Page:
“We need to do what the mayor wants everybody to do, and that is build more housing,” said Steven Spinola, the president of the Real Estate Board of New York. However, “if the numbers don’t work, if the rent that is coming in is less than the cost of maintaining the building, then you are not going to do it.”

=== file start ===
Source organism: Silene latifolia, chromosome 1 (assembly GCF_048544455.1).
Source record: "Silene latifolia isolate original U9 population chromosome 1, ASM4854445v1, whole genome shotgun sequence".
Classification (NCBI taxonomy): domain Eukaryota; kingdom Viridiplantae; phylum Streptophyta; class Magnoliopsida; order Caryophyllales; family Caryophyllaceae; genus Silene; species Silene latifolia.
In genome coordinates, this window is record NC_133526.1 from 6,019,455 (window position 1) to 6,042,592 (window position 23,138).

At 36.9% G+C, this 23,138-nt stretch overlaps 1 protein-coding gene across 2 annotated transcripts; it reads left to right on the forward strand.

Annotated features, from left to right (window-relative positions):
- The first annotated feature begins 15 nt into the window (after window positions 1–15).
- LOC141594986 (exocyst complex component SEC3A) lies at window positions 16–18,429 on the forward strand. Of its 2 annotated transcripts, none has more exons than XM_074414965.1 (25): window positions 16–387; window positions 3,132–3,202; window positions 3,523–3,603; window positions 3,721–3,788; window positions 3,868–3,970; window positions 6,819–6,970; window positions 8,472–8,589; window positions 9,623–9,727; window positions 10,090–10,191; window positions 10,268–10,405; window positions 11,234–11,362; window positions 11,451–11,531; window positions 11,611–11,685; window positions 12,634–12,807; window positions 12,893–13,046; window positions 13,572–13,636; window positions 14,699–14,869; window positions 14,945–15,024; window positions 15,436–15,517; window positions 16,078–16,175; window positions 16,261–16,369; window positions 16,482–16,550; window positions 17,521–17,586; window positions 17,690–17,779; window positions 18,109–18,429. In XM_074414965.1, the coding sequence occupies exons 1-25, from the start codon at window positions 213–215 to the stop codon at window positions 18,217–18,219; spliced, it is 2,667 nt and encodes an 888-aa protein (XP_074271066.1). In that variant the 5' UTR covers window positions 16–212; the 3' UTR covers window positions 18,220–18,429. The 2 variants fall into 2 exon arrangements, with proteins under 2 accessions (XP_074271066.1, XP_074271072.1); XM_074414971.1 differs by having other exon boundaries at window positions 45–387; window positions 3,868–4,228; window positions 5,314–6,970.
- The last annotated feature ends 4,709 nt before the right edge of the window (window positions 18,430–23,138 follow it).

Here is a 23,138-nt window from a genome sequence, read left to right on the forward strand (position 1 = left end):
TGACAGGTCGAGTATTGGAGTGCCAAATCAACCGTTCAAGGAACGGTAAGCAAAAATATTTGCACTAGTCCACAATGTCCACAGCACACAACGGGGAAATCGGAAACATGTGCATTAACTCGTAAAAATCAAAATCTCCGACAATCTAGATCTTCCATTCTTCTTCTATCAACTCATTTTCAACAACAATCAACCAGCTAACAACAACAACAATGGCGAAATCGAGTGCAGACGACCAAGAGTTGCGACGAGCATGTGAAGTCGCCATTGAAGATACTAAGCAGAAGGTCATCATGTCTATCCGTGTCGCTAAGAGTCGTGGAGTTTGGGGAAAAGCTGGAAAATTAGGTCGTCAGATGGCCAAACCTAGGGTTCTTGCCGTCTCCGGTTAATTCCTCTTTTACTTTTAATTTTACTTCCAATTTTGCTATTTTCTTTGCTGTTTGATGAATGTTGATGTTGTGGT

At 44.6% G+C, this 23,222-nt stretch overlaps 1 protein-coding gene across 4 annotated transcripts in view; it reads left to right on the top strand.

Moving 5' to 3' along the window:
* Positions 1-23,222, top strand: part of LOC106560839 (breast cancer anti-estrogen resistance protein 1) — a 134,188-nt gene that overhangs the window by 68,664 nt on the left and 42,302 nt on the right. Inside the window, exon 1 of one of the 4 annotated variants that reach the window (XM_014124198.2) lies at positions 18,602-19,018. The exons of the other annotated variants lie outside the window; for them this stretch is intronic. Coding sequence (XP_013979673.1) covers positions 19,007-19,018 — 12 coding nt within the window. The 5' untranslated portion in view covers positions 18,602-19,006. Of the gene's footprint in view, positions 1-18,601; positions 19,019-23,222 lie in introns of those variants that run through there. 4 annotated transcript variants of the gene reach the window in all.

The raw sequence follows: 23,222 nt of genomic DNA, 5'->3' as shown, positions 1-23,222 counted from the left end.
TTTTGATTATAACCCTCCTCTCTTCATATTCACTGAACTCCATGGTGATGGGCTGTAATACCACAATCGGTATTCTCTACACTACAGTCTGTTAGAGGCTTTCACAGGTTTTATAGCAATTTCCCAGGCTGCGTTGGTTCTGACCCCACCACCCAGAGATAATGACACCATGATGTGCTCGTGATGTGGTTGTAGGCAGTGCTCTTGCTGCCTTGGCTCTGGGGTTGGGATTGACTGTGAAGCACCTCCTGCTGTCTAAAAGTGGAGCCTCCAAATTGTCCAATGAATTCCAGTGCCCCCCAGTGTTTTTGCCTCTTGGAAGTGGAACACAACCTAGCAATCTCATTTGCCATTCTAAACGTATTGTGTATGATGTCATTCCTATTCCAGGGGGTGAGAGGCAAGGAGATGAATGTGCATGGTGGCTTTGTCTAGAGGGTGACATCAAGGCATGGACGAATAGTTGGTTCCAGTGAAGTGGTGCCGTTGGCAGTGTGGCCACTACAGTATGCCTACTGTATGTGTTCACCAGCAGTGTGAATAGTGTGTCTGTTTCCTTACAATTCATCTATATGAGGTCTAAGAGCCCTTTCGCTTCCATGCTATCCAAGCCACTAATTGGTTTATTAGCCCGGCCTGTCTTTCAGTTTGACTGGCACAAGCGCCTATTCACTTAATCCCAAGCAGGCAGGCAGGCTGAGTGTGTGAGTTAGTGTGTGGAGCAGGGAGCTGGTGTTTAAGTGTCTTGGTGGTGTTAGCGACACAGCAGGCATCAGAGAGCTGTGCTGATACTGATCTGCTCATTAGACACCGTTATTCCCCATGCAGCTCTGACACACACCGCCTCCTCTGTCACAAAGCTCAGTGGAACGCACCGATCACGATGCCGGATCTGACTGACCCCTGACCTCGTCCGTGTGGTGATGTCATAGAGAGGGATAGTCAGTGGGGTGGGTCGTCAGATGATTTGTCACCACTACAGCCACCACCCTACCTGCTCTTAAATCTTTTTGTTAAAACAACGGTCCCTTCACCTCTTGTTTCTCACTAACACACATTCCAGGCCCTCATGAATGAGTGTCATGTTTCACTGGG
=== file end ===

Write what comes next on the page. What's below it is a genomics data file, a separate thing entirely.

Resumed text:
Some people remain attached to a theory that can be described as resource scarcity. At its heart this theory suggests that resource development follows a linear pattern in which low-cost resources are developed first, meaning that most if not all future development must be more costly. Unfortunately the history of the industry does not support this view. If anything the experience of the past few decades suggests that the opposite is true.
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